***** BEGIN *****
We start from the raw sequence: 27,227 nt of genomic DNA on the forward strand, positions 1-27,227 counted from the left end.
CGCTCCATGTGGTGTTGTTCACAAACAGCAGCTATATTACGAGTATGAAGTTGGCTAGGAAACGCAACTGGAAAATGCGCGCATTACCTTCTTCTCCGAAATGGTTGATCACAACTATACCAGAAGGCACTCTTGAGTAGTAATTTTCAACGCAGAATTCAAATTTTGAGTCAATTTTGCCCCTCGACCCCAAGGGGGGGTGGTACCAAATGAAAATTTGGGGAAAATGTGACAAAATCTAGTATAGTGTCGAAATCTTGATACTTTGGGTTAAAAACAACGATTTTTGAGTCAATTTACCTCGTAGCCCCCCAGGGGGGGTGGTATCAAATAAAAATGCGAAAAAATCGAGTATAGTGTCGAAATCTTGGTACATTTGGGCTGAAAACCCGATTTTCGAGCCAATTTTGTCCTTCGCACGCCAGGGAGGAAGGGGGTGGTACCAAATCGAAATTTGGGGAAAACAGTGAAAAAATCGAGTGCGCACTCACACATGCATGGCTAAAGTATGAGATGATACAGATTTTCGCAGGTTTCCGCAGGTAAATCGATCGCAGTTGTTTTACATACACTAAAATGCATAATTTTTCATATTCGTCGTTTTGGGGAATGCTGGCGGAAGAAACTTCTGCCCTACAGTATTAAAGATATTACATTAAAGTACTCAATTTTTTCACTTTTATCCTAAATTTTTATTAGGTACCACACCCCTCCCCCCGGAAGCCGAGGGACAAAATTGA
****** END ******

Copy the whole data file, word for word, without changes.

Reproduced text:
We start from the raw sequence: 27,227 nt of genomic DNA on the forward strand, positions 1-27,227 counted from the left end.
CGCTCCATGTGGTGTTGTTCACAAACAGCAGCTATATTACGAGTATGAAGTTGGCTAGGAAACGCAACTGGAAAATGCGCGCATTACCTTCTTCTCCGAAATGGTTGATCACAACTATACCAGAAGGCACTCTTGAGTAGTAATTTTCAACGCAGAATTCAAATTTTGAGTCAATTTTGCCCCTCGACCCCAAGGGGGGGTGGTACCAAATGAAAATTTGGGGAAAATGTGACAAAATCTAGTATAGTGTCGAAATCTTGATACTTTGGGTTAAAAACAACGATTTTTGAGTCAATTTACCTCGTAGCCCCCCAGGGGGGGTGGTATCAAATAAAAATGCGAAAAAATCGAGTATAGTGTCGAAATCTTGGTACATTTGGGCTGAAAACCCGATTTTCGAGCCAATTTTGTCCTTCGCACGCCAGGGAGGAAGGGGGTGGTACCAAATCGAAATTTGGGGAAAACAGTGAAAAAATCGAGTGCGCACTCACACATGCATGGCTAAAGTATGAGATGATACAGATTTTCGCAGGTTTCCGCAGGTAAATCGATCGCAGTTGTTTTACATACACTAAAATGCATAATTTTTCATATTCGTCGTTTTGGGGAATGCTGGCGGAAGAAACTTCTGCCCTACAGTATTAAAGATATTACATTAAAGTACTCAATTTTTTCACTTTTATCCTAAATTTTTATTAGGTACCACACCCCTCCCCCCGGAAGCCGAGGGACAAAATTGA